For at least the last decade, the rapid evolution of enabling technologies has provided competition with a new source of opportunities. Now the nature of innovation has produced another stimulus to technological competition. ‘Disruptive’ innovations threaten not only to outdate single organisations (eg Kodak) but to reshape entire industries (eg publishing).

So organisations are now looking for their new products and services, processes and business models across the entire spectrum of technologies; and their research and developments functions are turning into search and deploy functions, whose task is to scout for new technologies that might serve the functions and customers of the business in entirely new and different ways – before their competitors do so for them.

The knack is of course not only to identify some new invention that might lead to marketable new products or services etc, but also to be able to develop it rapidly into a useable or commercialisable form and bring it to market or into use. These distinct aspects of the open innovation movement can be seen in the more systematic and extensive use of scouting for interesting ideas; and in the use of periods of intensive development for potential candidates.

Several organisations have adopted the approach of articulating their needs and opportunities for innovation, and inviting interest from entrepreneurial talent. A consortium of corporates in the Food and Drink Industry assembled a shopping list of areas in which innovative ideas were sought, and then ran a day with the Cambridge Institute for Manufacturing to which interested parties were invited for discussions. BAe has run a similar day under the auspices of the KTN; and Philips (with techUK) has just invited interest from people and organisations with potentially innovative products or ideas in the areas which they have identified as among their needs and opportunities for innovation.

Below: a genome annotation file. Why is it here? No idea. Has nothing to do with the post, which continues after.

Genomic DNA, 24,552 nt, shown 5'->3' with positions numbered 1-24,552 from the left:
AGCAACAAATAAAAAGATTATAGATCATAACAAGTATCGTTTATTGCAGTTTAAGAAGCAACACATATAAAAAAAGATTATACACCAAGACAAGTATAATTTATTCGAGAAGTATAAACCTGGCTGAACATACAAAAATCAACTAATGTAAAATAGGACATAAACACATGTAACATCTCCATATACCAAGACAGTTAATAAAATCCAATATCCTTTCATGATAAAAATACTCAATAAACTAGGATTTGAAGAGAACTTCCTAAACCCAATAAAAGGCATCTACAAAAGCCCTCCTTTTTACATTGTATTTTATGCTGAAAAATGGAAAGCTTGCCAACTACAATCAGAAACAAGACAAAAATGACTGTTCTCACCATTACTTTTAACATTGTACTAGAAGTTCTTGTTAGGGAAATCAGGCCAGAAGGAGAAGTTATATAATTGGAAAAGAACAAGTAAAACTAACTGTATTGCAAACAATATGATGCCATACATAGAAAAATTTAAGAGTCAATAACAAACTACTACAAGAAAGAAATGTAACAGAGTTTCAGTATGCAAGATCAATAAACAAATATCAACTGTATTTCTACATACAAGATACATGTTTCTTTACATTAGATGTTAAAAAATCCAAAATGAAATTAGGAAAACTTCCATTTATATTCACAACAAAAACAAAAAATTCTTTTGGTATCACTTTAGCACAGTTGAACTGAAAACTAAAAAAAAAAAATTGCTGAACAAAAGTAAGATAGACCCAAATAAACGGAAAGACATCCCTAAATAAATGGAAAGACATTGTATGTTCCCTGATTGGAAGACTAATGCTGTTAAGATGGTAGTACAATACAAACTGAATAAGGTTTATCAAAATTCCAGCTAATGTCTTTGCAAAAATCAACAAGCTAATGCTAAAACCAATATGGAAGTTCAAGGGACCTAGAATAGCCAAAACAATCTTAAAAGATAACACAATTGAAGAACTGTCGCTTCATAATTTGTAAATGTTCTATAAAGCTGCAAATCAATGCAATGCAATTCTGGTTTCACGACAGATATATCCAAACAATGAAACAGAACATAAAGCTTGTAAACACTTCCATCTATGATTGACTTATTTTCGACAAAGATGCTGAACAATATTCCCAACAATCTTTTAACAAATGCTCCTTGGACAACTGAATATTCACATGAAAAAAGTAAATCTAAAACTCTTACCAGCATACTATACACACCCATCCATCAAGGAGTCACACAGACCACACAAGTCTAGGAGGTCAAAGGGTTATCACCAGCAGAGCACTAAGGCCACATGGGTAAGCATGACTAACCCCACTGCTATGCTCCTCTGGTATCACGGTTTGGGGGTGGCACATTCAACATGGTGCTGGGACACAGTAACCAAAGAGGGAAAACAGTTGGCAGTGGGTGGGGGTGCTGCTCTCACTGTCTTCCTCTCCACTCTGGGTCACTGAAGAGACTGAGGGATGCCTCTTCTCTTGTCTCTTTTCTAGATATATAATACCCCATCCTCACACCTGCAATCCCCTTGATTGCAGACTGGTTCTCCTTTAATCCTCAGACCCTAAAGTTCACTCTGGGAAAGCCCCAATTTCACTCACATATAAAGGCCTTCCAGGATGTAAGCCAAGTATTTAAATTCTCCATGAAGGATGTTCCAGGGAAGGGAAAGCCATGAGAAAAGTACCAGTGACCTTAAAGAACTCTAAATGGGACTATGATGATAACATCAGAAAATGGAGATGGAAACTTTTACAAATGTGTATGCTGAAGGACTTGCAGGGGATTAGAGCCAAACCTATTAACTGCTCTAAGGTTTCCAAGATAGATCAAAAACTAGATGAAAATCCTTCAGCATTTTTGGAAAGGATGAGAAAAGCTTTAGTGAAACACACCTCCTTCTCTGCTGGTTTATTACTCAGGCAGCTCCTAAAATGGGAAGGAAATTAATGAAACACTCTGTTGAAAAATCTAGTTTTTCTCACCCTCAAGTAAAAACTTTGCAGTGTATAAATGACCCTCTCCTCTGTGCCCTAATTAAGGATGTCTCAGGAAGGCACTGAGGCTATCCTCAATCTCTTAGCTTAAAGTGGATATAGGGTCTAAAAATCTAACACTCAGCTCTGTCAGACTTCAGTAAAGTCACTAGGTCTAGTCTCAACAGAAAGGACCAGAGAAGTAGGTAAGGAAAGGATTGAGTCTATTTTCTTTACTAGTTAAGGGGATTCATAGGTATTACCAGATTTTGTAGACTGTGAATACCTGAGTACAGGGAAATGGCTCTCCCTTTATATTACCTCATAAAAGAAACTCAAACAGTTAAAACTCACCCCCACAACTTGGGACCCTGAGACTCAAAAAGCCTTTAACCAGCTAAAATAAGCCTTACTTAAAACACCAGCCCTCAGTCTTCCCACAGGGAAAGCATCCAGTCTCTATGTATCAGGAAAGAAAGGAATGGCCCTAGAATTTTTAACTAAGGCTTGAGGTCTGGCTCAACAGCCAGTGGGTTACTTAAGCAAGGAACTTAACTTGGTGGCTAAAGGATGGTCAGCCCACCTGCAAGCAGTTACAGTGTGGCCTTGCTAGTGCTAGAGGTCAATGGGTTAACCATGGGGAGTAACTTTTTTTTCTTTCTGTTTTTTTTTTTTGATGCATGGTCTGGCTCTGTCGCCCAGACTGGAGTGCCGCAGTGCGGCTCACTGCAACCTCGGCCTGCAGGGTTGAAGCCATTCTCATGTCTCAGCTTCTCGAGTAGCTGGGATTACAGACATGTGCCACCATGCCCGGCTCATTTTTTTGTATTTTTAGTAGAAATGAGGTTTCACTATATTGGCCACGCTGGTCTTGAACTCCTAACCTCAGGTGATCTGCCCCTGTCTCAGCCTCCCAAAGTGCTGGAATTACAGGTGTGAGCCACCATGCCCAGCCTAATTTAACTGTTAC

FinTech Lab London was sponsored by a group of banks whose interest was in developing possible new products by participating in an Accelerator (with Accenture) – in which carefully selected small business were brought together for 13 weeks of intensive development and introduction to relevant people in the banks – a model that other clusters will undoubtedly follow. Startupbootcamp has recently run a similar Accelerator in London under the Fintech banner – for SMEs with IT products that might be of interest to financial institutions. Other examples include Traveltech, Wayra Lab (Telefonica) which runs a continuous programme of Accelerators – each of 16 weeks, John Lewis, and Barclays Bank. (As short periods of high intensity, Accelerators have an application process that is open to all, but is usually competitive; they provide pre-seed (subsistence) funding; they focus on small teams, not on individual founders; they provide fulsome support, with intensive mentoring; and work with cohorts or classes rather than single businesses; all in exchange for equity.)

BioCity’s latest initiative in Nottingham combines a search process with a development programme, and we will probably see other clusters, and perhaps other organisations following this route in the near future, and looking to established intermediaries, perhaps local organisations working in partnership with local incubators (franchised by Techstars or Startupbootcamp?), to help them organise their searches.

John Whatmore
January 2015